Just as Warner-Jenkinson held that the patentee bears the burden of proving that an amendment was not made for a reason that would give rise to estoppel, the Supreme Court held here that the patentee should bear the burden of showing that the amendment does not surrender the particular equivalent in question. The patentee, as the author of the claim language, may be expected to draft claims encompassing readily known equivalents. A patentee’s decision to narrow his claims through amendment may be presumed to be a general disclaimer of the territory between the original claim and the amended claim. Exhibit Supply, 315 U. S., at 136-137 (“By the amendment [the patentee] recognized and emphasized the difference between the two phrases and proclaimed his abandonment of all that is embraced in that difference”). There are some cases, however, where the amendment cannot reasonably be viewed as surrendering a particular equivalent. The equivalent may have been unforeseeable at the time of the application; the rationale underlying the amendment may bear no more than a tangential relation to the equivalent in question; or there may be some other reason suggesting that the patentee could not reasonably be expected to have described the insubstantial substitute in question. In those cases the patentee can overcome the presumption that prosecution history estoppel bars a finding of equivalence.


Catnic Components Ltd. v. Hill & Smith Ltd. [14]

House of Lords

Catnic Components had a patent for a lintel, used to provide structural support over a door or window opening in a brick wall. Part of the specification required a bar to “extend vertically”. Hill created a virtually identical invention that had a bar that extended at an upwards slant, only 6 degrees from being completely vertical. Despite the difference the device worked entirely in the same way as Catnic’s invention.

Catnic sued for patent infringement. At trial, the judge held there was an infringement under the “pith and marrow” doctrine. The Court of Appeal overturned the ruling as although it held that the “vertical” requirement was an exact and essential element of the patent, the effect did not change. The court affirmed the use of purposive construction to patent interpretation and found an infringement. The House of Lords held that a patent specification is a unilateral statement by the patentee, in words of his own choosing, addressed to those likely to have a practical interest in the subject matter of his invention (i.e. “skilled in the art”), by which he informs them what he claims to be the essential features of the new product or process for which the letters patent grant him a monopoly. It is called “pith and marrow” of the claim. A patent specification should be given a purposive construction rather than a purely literal one derived from applying to it the kind of meticulous verbal analysis in which lawyers are too often tempted by their training to indulge. The question in each case is: whether persons with practical knowledge and experience of the kind of work in which the invention was intended to be used, would understand that strict compliance with a particular descriptive word or phrase appearing in a claim was intended by the patentee to be an essential requirement of the invention so that any variant would fall outside the monopoly claimed, even though it could have no material effect upon the way the invention worked.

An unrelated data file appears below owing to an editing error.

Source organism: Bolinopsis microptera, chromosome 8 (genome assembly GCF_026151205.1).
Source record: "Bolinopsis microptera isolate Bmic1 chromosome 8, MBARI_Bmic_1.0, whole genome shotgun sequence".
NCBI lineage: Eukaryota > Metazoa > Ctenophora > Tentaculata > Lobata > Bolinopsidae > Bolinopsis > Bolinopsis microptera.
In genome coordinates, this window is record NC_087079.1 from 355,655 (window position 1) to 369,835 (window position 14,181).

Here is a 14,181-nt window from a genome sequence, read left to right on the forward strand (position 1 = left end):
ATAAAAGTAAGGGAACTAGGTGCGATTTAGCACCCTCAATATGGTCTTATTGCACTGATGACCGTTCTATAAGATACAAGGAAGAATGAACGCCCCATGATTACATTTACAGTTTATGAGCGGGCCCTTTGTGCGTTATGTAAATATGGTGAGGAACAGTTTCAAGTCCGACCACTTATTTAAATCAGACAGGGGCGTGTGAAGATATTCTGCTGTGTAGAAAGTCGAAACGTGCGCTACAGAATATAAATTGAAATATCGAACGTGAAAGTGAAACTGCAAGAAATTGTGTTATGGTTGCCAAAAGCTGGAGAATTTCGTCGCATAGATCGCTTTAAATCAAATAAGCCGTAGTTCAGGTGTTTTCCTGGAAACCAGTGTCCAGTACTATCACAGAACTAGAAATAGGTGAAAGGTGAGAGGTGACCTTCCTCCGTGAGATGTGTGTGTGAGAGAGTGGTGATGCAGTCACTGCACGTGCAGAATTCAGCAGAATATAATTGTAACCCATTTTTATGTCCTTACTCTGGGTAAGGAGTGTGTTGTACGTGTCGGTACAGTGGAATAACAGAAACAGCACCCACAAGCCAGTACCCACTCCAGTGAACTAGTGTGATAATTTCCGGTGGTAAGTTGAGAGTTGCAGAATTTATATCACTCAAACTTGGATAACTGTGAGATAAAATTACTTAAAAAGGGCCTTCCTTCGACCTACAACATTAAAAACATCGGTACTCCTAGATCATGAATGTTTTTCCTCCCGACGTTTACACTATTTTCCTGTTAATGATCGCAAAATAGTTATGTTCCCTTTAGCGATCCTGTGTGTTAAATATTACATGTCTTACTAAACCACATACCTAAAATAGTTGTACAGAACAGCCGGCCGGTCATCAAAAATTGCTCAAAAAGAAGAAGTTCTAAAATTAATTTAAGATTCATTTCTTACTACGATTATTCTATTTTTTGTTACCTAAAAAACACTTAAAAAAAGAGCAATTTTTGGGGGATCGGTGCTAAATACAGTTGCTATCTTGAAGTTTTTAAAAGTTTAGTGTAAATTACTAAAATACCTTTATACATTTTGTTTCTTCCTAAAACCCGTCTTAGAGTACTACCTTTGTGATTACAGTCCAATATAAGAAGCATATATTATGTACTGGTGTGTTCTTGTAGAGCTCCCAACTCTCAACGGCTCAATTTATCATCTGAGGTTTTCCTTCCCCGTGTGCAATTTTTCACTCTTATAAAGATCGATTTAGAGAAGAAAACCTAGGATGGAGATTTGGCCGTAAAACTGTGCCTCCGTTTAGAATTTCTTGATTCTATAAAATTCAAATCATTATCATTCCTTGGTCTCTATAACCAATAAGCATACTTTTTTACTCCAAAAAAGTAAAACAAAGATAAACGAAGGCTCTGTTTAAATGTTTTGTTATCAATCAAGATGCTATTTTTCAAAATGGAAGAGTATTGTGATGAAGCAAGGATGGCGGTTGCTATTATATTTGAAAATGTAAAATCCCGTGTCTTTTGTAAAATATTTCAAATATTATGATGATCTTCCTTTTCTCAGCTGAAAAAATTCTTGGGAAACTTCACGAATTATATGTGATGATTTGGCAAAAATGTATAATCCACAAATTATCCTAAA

The question, of course, does not arise where the variant would in fact have a material effect upon the way the invention worked. Nor does it arise unless at the date of publication of the specification it would be obvious to the informed reader that this was so. Where it is not obvious, in the light of then-existing knowledge, the reader is entitled to assume that the patentee thought at the time of the specification that he had good reason for limiting his monopoly so strictly and had intended to do so, even though subsequent work by him or others in the field of the invention might show the limitation to have been unnecessary. It is to be answered in the negative only when it would be apparent to any reader skilled in the art that a particular descriptive word or phrase used in a claim cannot have been intended by the patentee, who was also skilled in the art, to exclude minor variants which, to the knowledge of both him and the readers to whom the patent was addressed, could have no material effect upon the way in which the invention worked

House of  Lords further observed that :

“… both parties to this appeal have tended to treat `textual infringement’ and infringement of the ‘pith and marrow’ of an invention as if they were separate causes of action, the existence of the former to be determined as a matter of construction only and of the latter upon some broader principle of colourable invasion. There is, in my view, no such dichotomy; there is but a single cause of action and to treat it otherwise, particularly in cases like that which is the subject of the instant appeal, is liable to lead to confusion.”

Article 69 of the European Patent Convention

Extent of protection

(1) The extent of the protection conferred by a European patent or a European patent application shall be determined by the claims. Nevertheless, the description and drawings shall be used to interpret the claims.

(2) For the period up to grant of the European patent, the extent of the protection conferred by the European patent application shall be determined by the claims contained in the application as published. However, the European patent as granted or as amended in opposition, limitation or revocation proceedings shall determine retroactively the protection conferred by the application, in so far as such protection is not thereby extended.